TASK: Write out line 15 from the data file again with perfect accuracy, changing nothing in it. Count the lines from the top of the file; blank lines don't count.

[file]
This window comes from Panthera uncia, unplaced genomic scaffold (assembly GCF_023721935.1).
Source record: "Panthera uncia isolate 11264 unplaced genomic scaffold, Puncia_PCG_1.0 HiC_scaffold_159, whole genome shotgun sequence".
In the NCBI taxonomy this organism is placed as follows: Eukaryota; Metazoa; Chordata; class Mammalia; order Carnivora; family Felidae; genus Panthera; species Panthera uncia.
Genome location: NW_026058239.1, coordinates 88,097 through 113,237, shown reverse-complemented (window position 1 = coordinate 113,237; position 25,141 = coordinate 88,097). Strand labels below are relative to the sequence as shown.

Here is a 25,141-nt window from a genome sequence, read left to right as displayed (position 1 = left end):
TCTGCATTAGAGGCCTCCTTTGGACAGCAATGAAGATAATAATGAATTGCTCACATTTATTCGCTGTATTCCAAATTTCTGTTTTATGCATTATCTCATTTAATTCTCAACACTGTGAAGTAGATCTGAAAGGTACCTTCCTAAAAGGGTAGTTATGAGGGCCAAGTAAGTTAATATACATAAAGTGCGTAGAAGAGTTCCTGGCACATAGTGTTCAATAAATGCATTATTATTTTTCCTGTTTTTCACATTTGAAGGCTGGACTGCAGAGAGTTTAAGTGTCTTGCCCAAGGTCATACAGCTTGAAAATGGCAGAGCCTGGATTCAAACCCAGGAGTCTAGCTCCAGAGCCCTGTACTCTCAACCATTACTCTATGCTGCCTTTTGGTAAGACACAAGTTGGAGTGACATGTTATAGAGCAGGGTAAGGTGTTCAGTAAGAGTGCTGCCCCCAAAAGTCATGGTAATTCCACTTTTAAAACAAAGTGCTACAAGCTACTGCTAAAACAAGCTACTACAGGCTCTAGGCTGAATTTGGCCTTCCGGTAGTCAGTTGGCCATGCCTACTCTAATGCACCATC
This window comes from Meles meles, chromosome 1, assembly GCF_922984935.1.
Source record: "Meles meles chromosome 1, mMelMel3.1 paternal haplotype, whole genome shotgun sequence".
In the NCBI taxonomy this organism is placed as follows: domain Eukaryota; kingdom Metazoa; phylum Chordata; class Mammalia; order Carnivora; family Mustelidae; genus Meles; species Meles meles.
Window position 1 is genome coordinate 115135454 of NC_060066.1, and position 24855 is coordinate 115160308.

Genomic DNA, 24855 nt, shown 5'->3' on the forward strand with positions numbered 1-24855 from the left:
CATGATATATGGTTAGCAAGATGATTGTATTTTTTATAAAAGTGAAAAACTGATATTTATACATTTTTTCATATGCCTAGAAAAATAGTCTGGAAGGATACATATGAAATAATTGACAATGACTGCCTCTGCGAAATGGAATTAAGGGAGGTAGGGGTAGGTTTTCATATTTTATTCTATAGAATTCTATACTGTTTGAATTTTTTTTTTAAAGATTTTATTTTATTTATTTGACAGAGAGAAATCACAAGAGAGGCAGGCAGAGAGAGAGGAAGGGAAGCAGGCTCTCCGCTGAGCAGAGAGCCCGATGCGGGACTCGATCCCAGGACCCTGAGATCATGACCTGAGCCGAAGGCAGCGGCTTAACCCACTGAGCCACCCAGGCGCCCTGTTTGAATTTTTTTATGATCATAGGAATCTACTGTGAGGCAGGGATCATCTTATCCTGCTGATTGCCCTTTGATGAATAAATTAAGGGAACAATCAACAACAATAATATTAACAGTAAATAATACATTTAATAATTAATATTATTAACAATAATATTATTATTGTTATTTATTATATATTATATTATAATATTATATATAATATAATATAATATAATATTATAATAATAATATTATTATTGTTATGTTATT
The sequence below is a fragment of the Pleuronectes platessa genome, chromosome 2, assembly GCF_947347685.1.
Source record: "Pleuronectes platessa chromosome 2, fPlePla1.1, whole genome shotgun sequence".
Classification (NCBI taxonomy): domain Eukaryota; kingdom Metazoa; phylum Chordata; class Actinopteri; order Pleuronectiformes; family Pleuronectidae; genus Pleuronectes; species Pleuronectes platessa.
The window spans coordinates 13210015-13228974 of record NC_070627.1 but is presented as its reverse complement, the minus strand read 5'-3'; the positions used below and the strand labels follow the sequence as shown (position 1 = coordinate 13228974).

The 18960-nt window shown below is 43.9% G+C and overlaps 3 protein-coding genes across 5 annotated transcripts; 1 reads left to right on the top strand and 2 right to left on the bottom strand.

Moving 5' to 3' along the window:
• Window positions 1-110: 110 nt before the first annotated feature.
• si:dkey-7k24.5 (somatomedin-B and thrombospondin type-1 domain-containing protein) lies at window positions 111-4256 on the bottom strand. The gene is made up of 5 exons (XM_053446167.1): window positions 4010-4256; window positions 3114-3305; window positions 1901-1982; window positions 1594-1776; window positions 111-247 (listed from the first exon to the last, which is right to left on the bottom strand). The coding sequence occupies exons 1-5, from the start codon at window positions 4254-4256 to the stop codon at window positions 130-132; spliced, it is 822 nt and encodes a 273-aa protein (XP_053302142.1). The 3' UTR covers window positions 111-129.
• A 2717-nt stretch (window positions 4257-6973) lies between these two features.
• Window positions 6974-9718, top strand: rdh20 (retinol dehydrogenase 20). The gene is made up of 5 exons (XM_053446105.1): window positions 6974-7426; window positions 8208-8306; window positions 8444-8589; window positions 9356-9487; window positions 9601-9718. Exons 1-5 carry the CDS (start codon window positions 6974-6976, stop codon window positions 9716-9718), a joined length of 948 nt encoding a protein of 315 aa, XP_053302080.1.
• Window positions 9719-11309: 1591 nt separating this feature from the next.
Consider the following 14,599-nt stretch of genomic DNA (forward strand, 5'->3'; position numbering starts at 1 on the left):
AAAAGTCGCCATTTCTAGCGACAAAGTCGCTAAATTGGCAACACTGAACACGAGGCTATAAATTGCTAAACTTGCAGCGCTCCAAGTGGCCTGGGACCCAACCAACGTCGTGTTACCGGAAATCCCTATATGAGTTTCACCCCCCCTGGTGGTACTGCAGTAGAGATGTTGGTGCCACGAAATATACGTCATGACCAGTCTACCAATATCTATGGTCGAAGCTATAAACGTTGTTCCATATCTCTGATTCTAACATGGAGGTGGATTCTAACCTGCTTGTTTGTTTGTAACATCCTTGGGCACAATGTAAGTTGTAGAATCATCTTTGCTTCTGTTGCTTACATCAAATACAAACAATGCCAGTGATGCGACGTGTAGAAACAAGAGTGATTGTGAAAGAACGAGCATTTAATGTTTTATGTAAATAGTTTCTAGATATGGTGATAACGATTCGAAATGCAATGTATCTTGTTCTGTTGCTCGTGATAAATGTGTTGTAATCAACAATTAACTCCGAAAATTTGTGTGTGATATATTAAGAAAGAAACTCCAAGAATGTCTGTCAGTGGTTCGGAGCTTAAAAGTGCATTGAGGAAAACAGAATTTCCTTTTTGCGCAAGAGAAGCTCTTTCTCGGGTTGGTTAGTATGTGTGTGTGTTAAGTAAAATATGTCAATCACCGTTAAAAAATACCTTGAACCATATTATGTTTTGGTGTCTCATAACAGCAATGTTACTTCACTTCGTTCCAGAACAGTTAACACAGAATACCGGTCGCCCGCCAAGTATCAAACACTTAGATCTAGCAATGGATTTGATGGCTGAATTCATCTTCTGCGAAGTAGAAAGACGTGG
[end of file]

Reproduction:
Classification (NCBI taxonomy): domain Eukaryota; kingdom Metazoa; phylum Chordata; class Actinopteri; order Pleuronectiformes; family Pleuronectidae; genus Pleuronectes; species Pleuronectes platessa.